2014 marked its 50th anniversary:
We all know it well. Woolmark logo – applied to more than five billion items worldwide – is frequently credited for being a concise and powerful symbol to the point that, in 2011, the British monthly magazine Creative Review voted it the best logo ever, while in 2013 a survey conducted by USA graphic design journal GDUSA voted it as the 11th favourite logo from the past half-century.
But its story is so terribly tangled that it seems to lie somewhere between legend and something along the lines of a spy story…
“Early in the 1960’s the world’s wool growers faced up to the brutal reality that synthetic fibers were becoming a very serious threat” [from ‘Famous American trademarks’, 1971]. “In short, in the words of the managing director of the International Wool Secretariat [a non-profit organization established in 1937 that gathered wool producers from over 30 countries, Ed.], Mr Bill Vines, the prices the world has been prepared to pay for wool have been substantially determined by the price levels of the various synthetic alternatives. […] It would be disastrous for wool to attempt to follow the synthetics down in an attempt to retain a part of the mass fibre market. […] wool prices have to be stabilised. […] How can this be done? Mr Vines and his IWS board representing the woolgrowers of Australia, New Zealand and South Africa have come up with their answer. They are setting out to establish for wool products a quality – as opposed to a luxury – image in the minds of the consumer. […] To help in achieving this objective, the IWS proposes to establish under its legal ownership a series of national wool trademarks, linked by an internationally common basic design. It will promote these trademarks until they become household names to millions of people in each major wool-using country. […] The trademark project will be part of a five-year IWS plan to expand world wool promotion” [from ‘Critical Era for Wool’ in ‘The Bulletin’, 11 May 1963].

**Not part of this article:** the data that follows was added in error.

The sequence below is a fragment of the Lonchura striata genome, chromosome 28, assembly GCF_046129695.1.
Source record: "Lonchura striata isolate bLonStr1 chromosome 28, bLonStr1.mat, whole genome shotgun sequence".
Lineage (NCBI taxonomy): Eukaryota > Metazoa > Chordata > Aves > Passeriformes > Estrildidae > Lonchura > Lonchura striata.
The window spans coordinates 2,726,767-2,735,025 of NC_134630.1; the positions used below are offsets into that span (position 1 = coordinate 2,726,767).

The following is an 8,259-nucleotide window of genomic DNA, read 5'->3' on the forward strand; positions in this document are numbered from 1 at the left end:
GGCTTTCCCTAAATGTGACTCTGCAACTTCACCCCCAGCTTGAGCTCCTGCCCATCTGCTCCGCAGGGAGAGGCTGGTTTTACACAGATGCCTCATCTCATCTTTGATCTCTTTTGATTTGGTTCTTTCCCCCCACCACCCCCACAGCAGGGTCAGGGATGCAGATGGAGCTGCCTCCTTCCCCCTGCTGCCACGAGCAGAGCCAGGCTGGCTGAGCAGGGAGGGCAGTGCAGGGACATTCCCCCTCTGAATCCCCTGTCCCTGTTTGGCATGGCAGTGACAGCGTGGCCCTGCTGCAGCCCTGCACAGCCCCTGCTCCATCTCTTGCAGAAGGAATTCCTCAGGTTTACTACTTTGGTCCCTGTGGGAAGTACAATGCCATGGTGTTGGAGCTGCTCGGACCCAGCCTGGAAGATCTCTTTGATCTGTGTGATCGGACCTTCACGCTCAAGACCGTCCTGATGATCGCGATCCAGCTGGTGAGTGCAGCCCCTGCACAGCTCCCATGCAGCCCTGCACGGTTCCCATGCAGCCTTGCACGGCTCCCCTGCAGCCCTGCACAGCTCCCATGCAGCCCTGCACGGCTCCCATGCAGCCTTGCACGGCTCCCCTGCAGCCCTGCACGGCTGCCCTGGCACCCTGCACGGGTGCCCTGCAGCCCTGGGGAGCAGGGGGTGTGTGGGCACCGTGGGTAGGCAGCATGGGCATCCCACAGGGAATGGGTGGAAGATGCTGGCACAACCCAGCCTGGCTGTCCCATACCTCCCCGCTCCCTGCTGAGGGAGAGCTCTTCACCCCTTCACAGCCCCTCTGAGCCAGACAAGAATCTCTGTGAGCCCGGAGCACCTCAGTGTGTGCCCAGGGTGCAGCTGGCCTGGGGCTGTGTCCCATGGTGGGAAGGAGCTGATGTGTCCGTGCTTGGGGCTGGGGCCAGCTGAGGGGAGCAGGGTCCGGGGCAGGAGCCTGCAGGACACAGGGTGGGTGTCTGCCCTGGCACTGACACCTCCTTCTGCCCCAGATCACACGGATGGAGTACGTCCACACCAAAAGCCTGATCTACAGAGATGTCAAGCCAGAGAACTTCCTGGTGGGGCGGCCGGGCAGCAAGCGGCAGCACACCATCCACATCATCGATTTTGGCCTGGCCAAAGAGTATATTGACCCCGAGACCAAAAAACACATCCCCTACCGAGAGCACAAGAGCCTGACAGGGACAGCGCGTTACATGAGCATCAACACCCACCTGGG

“the most ambitious textile labelling scheme ever attempted”(‘Woolmark News’ – Sept. 18, 1964)
“Funnily enough, the Woolmark idea was first produced 10 years ago by the J. Walter Thompson Agency in New York […]. The agency let the idea lapse. They could not see how it would work. They ran up the flag and no one saluted”, wrote ‘The Bullettin’ in 1965.
At the end of 1962, the IWS announced the project to create a global graphic identity for wool that would “hold consumer confidence and represent quality standards”, dispelling “the confusion caused by various fibers claimed to be ‘like wool’ or ‘good as wool'” [from ‘Ada Evening News’, 10/01/1965]. “Its purpose is to give a clear identity to products made of pure new wool, to invest them accordingly with the stamp of quality and so, in the long-term, free wool from a restrictive price relationship with synthetics” [from ‘The Second Annual Report of the Australian Wool Board for year 1963-64‘].